Here’s the thing about being expected to hold the hand of each individual man as he grapples with the possibility that despite his self-perceived good nature and honest intentions, he is a beneficiary of the structural oppression of women. It actually hurts. Patriarchy hurts women on a daily basis. But even though it can be traumatic to discuss rape culture, for example, we live in hope that by showing men how it hurts us they will begin to understand and become our allies. When men appear to take an interest in feminist discourse it tugs at this yearning. While they can play devil’s advocate and toss around hypotheticals that are utterly disconnected from their reality and then opt out at the end, for women these discussions require revelation and vulnerablility; they are a sharing of our actual lived experience.

The most common argument is: If You Won’t Educate Me How Can I Learn. This is how it usually plays out. Self-described Nice Guy interjects discussion with earnest appeals for feminists to engage with his personal opinions. Having pushed past his bristling discomfort at feminists being bitter, resentful and combative (but not before pointing out this sacrifice), Nice Guy is bewildered not to have his theories discussed immediately and in a reasonable, non-angry way. Despite the hundreds of resources on the subject which he could, like the rest of us, go off and read, Nice Guy expects women to stop what they are doing, and instead share their experiences of oppression and answer his questions. In an ironic twist, Nice Guy is unaware that by demanding women divert their energies to immediately gratifying his whims, he reinforces the power dynamics he is supposedly seeking to understand.

It goes without saying that there is nothing wrong with having basic questions about feminism. Unpacking something as complex and insidious as patriarchy, particularly when it requires an examination of your own privilege, isn’t easy. Where it becomes problematic is when you are so confident that your questions are SUPER! IMPORTANT! that you try and co-opt feminist discussions to have them heard.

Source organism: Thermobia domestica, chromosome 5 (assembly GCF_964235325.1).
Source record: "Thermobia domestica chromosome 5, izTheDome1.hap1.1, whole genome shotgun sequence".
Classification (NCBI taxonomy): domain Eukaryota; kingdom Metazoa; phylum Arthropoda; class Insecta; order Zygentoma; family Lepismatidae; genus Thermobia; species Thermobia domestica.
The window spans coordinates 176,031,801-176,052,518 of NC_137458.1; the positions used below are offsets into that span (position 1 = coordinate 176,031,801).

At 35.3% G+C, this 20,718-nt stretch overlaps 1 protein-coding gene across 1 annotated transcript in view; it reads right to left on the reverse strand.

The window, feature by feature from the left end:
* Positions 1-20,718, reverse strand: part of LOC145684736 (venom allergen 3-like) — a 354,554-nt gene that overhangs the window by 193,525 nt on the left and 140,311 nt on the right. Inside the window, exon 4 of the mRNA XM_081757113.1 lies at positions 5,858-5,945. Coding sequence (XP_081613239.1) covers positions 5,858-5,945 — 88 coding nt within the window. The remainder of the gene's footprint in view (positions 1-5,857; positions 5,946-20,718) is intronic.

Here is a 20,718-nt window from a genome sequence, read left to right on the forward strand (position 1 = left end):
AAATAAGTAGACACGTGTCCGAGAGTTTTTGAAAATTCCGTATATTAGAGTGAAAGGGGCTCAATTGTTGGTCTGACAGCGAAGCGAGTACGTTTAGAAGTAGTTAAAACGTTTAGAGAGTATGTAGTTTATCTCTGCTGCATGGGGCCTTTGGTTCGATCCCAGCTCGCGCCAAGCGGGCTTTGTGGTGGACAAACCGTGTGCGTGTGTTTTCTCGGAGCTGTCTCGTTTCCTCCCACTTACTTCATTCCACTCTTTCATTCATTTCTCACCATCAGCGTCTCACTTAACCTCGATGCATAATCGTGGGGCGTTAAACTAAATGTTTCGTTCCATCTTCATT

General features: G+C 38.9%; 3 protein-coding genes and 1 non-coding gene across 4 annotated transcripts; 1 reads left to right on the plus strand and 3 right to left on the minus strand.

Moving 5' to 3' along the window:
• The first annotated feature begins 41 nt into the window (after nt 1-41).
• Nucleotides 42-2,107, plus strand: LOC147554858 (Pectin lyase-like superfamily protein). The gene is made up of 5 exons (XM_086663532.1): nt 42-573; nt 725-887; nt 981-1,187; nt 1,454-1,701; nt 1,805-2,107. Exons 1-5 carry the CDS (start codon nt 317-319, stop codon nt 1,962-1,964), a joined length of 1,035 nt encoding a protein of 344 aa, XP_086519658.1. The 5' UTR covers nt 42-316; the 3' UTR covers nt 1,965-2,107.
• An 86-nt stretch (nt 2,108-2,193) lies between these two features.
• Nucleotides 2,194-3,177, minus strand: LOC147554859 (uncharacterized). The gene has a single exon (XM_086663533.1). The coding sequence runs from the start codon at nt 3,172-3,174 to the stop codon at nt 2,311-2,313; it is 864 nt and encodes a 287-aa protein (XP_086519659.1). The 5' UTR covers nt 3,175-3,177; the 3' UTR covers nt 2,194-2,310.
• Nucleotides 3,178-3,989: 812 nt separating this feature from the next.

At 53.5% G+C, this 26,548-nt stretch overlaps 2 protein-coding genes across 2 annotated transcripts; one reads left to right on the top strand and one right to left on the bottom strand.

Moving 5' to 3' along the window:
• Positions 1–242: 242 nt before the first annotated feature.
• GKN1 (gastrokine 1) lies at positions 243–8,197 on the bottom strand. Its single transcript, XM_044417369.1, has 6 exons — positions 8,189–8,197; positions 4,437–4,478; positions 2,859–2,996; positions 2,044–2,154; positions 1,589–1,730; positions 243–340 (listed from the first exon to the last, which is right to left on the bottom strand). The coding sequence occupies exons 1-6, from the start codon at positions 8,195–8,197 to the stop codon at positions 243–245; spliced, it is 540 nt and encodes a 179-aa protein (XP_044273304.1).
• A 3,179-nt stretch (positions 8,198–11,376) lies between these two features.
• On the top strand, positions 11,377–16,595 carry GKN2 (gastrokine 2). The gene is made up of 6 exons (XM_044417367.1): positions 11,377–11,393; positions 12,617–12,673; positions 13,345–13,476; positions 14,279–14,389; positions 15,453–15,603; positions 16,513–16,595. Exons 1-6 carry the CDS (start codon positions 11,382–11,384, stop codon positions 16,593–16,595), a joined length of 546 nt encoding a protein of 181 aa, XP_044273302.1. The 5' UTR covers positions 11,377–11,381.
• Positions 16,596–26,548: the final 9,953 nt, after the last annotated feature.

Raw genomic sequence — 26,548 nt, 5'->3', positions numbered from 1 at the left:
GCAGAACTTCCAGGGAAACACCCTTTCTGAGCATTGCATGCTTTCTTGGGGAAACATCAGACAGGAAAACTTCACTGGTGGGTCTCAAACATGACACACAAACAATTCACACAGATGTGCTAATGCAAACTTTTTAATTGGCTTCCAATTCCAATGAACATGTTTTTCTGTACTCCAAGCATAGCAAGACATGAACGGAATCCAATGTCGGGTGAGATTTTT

To borrow the analogy of another woman:

'It's as if you have walked into a postgraduate mathematics seminar, yelling
"Hey, how can you even use imaginary numbers anyway if they’re not real?"
When someone rather distractedly points you to a first-year text-book in the corner, you leaf through the first couple of pages half-heartedly for a few seconds and say “I don’t agree with some of the definitions in here – and anyway you haven’t answered my question. Doesn’t anyone want to have a discussion with me?!!"'

This incredulity is usually delivered with a sound telling-off for being sarcastic, unreasonable, illogical, ungrateful and bitter. Now, as a woman raised under patriarchy I am socialised to respond to men’s praise and approval. Having suffered the consequences of men’s disapproval, conflict is counter-intuitive to me. It’s tempting to give in to the desire to be recognised as a “good” feminist who takes the time to explain things in a polite, fun, sassy way. But here’s the kicker: polite feminism not only doesn’t work, it is actually self-defeating.

Spending time and energy nurturing men through their journey of self-discovery is not only incredibly dull, it actually serves to reinforce existing power dynamics and keeps us from collectivising as women and enacting real change.

My advice to men who genuinely wish to learn about feminism is this: read and listen to the voices of women when they explain what misogyny feels like and how it operates. Never ask women to find resources for you; seriously, get a library card. Or the internet. Don't interrupt to disagree or derail by using individual examples of women in positions of power or instances of what you see as “reverse sexism” (here’s a hot tip: “misandry” isn’t a real thing.)

To paraphrase Audre Lorde:

When people of colour are expected to educate white people as to their humanity, when women are expected to educate men, lesbians and gay men are expected to educate the heterosexual world, the oppressors maintain their position and evade their responsibility for their own actions.

If you are in a group that has the structural advantage of wages, safety, health and education – when you’ve basically already won the life lottery just by showing up - it is your responsibility to educate yourself. And really, don’t tell women to be nice. We’re angry. We have every reason to be. Frankly, you should be too.